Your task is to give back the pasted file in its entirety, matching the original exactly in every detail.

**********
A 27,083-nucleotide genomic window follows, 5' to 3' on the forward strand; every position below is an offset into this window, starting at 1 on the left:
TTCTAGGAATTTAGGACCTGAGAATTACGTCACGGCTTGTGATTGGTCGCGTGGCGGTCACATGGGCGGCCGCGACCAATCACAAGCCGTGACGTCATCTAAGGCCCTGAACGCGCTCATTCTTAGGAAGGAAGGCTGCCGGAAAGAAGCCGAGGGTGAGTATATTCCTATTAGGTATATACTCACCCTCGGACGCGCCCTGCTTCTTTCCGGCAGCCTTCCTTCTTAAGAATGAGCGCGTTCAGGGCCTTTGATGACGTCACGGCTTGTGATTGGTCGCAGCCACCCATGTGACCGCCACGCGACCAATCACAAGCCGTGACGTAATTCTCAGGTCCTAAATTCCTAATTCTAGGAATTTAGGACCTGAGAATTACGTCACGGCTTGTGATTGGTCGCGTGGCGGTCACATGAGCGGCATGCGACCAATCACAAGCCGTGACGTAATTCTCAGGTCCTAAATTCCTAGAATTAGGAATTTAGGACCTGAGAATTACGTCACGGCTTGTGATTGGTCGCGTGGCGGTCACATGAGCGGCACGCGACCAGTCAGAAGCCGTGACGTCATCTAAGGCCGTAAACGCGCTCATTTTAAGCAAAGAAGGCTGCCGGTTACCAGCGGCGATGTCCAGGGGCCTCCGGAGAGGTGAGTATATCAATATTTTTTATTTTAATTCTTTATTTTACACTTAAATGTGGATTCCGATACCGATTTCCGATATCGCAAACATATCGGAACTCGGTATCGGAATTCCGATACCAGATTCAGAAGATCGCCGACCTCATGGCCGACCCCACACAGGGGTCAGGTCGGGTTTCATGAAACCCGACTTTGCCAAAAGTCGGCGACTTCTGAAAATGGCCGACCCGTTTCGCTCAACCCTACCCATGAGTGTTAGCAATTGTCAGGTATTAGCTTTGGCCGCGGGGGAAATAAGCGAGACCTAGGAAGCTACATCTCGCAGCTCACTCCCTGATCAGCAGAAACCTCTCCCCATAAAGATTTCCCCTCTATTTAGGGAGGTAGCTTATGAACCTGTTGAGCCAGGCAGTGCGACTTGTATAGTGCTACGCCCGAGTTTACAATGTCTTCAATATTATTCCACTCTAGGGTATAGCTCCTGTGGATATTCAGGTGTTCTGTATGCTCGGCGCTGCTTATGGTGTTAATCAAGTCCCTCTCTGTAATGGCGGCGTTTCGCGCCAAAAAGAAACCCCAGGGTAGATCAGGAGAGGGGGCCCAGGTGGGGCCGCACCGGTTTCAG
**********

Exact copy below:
A 27,083-nucleotide genomic window follows, 5' to 3' on the forward strand; every position below is an offset into this window, starting at 1 on the left:
TTCTAGGAATTTAGGACCTGAGAATTACGTCACGGCTTGTGATTGGTCGCGTGGCGGTCACATGGGCGGCCGCGACCAATCACAAGCCGTGACGTCATCTAAGGCCCTGAACGCGCTCATTCTTAGGAAGGAAGGCTGCCGGAAAGAAGCCGAGGGTGAGTATATTCCTATTAGGTATATACTCACCCTCGGACGCGCCCTGCTTCTTTCCGGCAGCCTTCCTTCTTAAGAATGAGCGCGTTCAGGGCCTTTGATGACGTCACGGCTTGTGATTGGTCGCAGCCACCCATGTGACCGCCACGCGACCAATCACAAGCCGTGACGTAATTCTCAGGTCCTAAATTCCTAATTCTAGGAATTTAGGACCTGAGAATTACGTCACGGCTTGTGATTGGTCGCGTGGCGGTCACATGAGCGGCATGCGACCAATCACAAGCCGTGACGTAATTCTCAGGTCCTAAATTCCTAGAATTAGGAATTTAGGACCTGAGAATTACGTCACGGCTTGTGATTGGTCGCGTGGCGGTCACATGAGCGGCACGCGACCAGTCAGAAGCCGTGACGTCATCTAAGGCCGTAAACGCGCTCATTTTAAGCAAAGAAGGCTGCCGGTTACCAGCGGCGATGTCCAGGGGCCTCCGGAGAGGTGAGTATATCAATATTTTTTATTTTAATTCTTTATTTTACACTTAAATGTGGATTCCGATACCGATTTCCGATATCGCAAACATATCGGAACTCGGTATCGGAATTCCGATACCAGATTCAGAAGATCGCCGACCTCATGGCCGACCCCACACAGGGGTCAGGTCGGGTTTCATGAAACCCGACTTTGCCAAAAGTCGGCGACTTCTGAAAATGGCCGACCCGTTTCGCTCAACCCTACCCATGAGTGTTAGCAATTGTCAGGTATTAGCTTTGGCCGCGGGGGAAATAAGCGAGACCTAGGAAGCTACATCTCGCAGCTCACTCCCTGATCAGCAGAAACCTCTCCCCATAAAGATTTCCCCTCTATTTAGGGAGGTAGCTTATGAACCTGTTGAGCCAGGCAGTGCGACTTGTATAGTGCTACGCCCGAGTTTACAATGTCTTCAATATTATTCCACTCTAGGGTATAGCTCCTGTGGATATTCAGGTGTTCTGTATGCTCGGCGCTGCTTATGGTGTTAATCAAGTCCCTCTCTGTAATGGCGGCGTTTCGCGCCAAAAAGAAACCCCAGGGTAGATCAGGAGAGGGGGCCCAGGTGGGGCCGCACCGGTTTCAG